Senegal will inaugurate a special court on Friday to try former Chadian dictator Hissène Habré for crimes against humanity. Human Rights Watch says this will be the first time the leader of one country is prosecuted by the courts of another country.
Senegal will make history on Friday as it moves one step closer to seeking justice against ex-Chadian dictator Hissène Habré. After years of stalling, a special tribunal, known as the Extraordinary Chambers, will finally become operational in Dakar.
Human Rights Watch (HRW) says that this will be the first time a world leader is prosecuted for crimes against humanity by the government of another country. Previous trials have taken place either within their home country or under the jurisdiction of the international community, in a setting such as The Hague.
Reed Brody is a lawyer for the New York-based rights group and has been working with Habre’s victims since 1999. He says the inauguration of the court not only marks the start of a landmark case, but is a huge victory for the victims.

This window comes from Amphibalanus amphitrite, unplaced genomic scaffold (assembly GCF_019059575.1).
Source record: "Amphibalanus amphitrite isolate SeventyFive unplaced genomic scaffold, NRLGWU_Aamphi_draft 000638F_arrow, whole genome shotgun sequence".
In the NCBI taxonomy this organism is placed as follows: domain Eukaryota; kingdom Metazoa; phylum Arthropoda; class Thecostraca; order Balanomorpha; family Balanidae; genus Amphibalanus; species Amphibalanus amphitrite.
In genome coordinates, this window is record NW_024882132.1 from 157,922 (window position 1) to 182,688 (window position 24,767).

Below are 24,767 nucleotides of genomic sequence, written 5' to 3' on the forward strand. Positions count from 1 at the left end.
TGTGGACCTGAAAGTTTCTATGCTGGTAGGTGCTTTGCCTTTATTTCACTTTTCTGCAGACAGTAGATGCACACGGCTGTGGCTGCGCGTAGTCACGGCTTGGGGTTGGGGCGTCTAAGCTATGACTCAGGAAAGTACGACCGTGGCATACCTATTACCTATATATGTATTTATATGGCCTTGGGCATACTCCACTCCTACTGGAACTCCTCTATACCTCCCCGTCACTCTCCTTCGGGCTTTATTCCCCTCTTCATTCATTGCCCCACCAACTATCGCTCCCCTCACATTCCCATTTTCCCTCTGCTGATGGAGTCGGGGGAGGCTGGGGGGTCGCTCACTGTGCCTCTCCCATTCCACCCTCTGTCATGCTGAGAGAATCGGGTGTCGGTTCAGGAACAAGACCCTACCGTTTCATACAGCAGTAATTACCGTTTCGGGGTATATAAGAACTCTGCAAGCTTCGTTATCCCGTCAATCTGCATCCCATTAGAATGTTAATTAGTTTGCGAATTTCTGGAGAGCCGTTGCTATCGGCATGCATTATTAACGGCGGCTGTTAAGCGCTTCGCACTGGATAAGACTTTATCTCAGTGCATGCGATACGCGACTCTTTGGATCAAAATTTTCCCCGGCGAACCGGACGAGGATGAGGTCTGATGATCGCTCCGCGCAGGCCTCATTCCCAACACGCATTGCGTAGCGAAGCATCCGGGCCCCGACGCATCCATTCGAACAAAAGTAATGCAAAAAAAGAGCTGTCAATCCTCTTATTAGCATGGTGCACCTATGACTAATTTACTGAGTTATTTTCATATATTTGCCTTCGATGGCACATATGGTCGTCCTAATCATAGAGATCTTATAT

“The opening of this court has an enormous symbolic significance," said Brody. "These are victims who have been fighting for 22 years for their day in court. And when the judges are sworn in and when the court is open for business, they will have that day in court. And it means that the real business begins and that justice is on its way.”
Habré, who ruled Chad from 1982 until he was deposed in a 1990 military coup, is accused of more than 40,000 political killings, systematic torture and human rights violations. He has been living under house arrest in Dakar for the last 13 years.
The African Union (AU) ordered Senegal to try Habré on Africa’s behalf in 2006, but Brody says little progress was made under the former government of Abdoulaye Wade.
“In 10 months, Macky Sall and Aminata Toure and the government of Senegal have moved this case more than Abdoulaye Wade had done in 12 years. Finally, the tenacity and the perseverance of the victims is being been rewarded by this government," he said.
Senegal’s National Assembly ratified an agreement with the AU to create the Extraordinary Chambers in December. The government initially said the tribunal would be inaugurated by the end of 2012.
Souleymane Guengueng, a victim himself, is the founder of the Association of Victims of Crimes of the Regime of Hissène Habré. He said it’s about time the former Chadian leader's trial got underway.
“This will be for us a great day, because for a long time we have been waiting for justice," said Guengueng. "We having been hoping for a long time, and now, with the new Senegalese government decision, we are hoping for this real justice.”
Friday’s inauguration of the Extraordinary Chambers will mark the start of a three-phase, 27-month process. Brody said the initial, pre-trial investigations are expected to last 15 months. This will be followed by a seven-month trial and five-month appeals process.